WASHINGTON • Former US vice-president Joe Biden has secured enough delegates to formally clinch the Democratic Party’s presidential nomination, setting the stage for a challenge to President Donald Trump in the November election.
A candidate needs at least 1,991 delegates to secure the nomination.
Mr Biden crossed the threshold after results came late on Friday from seven states and the District of Columbia which held presidential primaries earlier in the week.
According to the Associated Press tally, Mr Biden collected 1,993 delegates.
The achievement was a formality after Mr Biden became the presumptive nominee when his main rival, Vermont’s Senator Bernie Sanders, quit the race in April.
“It was an honour to compete alongside one of the most talented groups of candidates the Democratic Party has ever fielded – and I am proud to say that we are going into this general election a united party,” Mr Biden said on Friday.
“I am going to spend every day between now and Nov 3 fighting to earn the votes of Americans all across this great country so that, together, we can win the battle for the soul of this nation, and make sure that as we rebuild our economy, everyone comes along.”
At one point, the field had over 20 candidates, but contenders dropped out as their chances faded.
Mr Biden had a slow start and recorded his first win in South Carolina at the end of February.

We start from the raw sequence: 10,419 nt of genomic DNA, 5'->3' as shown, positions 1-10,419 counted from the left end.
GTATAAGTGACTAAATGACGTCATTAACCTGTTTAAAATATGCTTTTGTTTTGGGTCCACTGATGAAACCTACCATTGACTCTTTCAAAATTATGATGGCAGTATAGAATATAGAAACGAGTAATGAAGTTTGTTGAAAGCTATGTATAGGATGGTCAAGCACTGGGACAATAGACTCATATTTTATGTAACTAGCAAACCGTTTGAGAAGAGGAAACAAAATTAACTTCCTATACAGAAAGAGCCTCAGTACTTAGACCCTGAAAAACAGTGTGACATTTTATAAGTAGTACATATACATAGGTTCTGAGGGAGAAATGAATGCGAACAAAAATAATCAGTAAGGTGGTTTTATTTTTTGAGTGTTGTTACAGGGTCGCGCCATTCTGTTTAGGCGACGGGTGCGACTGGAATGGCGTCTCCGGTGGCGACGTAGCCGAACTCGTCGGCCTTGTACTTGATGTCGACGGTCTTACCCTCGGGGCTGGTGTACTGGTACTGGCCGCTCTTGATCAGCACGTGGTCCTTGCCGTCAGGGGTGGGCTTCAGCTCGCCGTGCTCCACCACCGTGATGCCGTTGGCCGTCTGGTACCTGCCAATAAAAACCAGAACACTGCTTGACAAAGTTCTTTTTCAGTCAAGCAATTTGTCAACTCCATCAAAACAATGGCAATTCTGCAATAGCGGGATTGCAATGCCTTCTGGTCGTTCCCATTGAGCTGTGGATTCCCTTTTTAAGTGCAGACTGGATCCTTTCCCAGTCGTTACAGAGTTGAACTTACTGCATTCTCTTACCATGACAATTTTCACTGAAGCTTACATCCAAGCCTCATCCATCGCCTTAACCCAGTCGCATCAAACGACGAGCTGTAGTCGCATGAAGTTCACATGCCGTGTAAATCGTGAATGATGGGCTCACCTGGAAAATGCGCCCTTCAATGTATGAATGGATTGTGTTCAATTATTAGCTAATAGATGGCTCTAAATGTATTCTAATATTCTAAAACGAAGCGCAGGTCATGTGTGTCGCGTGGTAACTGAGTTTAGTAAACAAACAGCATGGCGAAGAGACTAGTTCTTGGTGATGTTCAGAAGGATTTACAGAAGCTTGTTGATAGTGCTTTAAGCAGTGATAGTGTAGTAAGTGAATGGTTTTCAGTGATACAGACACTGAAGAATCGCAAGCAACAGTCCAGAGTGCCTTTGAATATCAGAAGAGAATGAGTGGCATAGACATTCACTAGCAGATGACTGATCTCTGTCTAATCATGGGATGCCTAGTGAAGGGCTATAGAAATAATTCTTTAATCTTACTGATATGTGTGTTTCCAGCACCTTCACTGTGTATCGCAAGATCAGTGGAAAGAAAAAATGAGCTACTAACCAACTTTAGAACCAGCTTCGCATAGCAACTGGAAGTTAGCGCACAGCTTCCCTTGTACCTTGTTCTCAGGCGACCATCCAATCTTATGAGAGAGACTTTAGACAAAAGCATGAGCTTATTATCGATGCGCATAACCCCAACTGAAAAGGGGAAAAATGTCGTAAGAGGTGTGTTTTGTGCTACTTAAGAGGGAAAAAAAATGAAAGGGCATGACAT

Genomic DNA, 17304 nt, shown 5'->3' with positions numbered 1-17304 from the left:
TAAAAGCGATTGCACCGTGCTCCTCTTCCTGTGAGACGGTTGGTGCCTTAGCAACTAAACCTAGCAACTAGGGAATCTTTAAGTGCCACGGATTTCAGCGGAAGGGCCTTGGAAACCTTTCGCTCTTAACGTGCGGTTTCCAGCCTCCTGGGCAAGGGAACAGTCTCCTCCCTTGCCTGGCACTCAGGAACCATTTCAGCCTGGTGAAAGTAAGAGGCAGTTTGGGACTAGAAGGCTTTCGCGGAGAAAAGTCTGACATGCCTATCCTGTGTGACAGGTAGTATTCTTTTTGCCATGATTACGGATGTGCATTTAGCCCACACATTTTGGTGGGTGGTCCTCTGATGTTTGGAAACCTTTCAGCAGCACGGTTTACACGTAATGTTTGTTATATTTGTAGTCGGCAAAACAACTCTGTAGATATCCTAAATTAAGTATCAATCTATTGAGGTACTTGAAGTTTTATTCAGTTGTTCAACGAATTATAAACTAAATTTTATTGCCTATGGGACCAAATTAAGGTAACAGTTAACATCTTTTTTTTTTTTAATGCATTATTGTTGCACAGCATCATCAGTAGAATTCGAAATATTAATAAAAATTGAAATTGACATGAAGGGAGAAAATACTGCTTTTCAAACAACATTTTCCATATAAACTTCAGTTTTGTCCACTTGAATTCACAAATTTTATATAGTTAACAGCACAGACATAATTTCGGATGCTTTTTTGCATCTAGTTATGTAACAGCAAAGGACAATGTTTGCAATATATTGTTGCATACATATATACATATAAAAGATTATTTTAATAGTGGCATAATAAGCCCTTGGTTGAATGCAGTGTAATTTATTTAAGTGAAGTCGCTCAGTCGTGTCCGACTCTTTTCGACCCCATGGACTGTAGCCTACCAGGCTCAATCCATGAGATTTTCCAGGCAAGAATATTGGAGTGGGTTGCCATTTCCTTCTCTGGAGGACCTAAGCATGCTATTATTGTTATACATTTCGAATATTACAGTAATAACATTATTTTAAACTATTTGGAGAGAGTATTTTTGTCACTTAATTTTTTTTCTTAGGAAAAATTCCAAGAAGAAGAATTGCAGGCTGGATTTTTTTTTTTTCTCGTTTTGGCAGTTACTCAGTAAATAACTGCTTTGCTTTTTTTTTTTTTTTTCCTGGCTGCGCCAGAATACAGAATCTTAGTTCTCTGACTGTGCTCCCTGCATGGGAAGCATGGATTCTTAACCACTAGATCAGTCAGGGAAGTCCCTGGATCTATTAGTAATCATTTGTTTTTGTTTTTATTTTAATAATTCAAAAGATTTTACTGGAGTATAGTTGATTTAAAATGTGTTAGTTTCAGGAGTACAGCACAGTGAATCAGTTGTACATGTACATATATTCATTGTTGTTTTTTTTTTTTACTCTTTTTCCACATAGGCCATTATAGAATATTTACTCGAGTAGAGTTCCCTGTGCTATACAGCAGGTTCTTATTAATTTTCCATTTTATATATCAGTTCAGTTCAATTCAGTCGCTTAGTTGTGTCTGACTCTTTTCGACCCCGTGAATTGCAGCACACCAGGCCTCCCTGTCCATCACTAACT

After that, some other candidates seen as centrist or moderate dropped out before the Super Tuesday votes on March 3, when the highest number of delegates was up for grabs, and Mr Biden won key contests. It then became a two-horse race with Mr Sanders, who was seen as a progressive candidate challenging incumbent Democrats.
While Mr Sanders was a front runner after early races, Mr Biden carried his Super Tuesday momentum into subsequent contests and increased his lead.
Mr Sanders quit the race upon seeing no path to the nomination as the coronavirus outbreak made physical campaigning and outreach difficult.
A US senator and then vice-president under president Barack Obama, Mr Biden has promised to choose a woman as his running mate, with several black candidates likely to be in the running.
Senator Kamala Harris, a 55-year-old former attorney-general of California, is considered one of the front runners to be Mr Biden’s vice-presidential pick.
Ms Harris, who is of Jamaican and Indian ancestry, was earlier considered a leading contender for the Democratic presidential nomination, but dropped out last December after failing to break out of the crowded field.
The general election campaign that begins now is likely to be especially vitriolic and hard-fought.
Mr Trump and Mr Biden have already exchanged blows, with Mr Trump deriding Mr Biden as “sleepy Joe” and levelling accusations about his son’s business dealings in Ukraine.
Mr Biden has repeatedly said Mr Trump has sullied the office of president by overseeing a corrupt administration and fuelling division among Americans.
In an average of opinion polls, RealClearPolitics gives Mr Biden a 7.1-point lead over Mr Trump in the election.
Mr Biden, who failed in his previous two presidential primary bids in 1987 and 2008, will be formally nominated at the Democratic National Convention in August.
The tradition-steeped convention is likely to be scaled down this year, with many more virtual events instead, given social distancing rules amid the pandemic.
REUTERS, BLOOMBERG, AGENCE FRANCE-PRESSE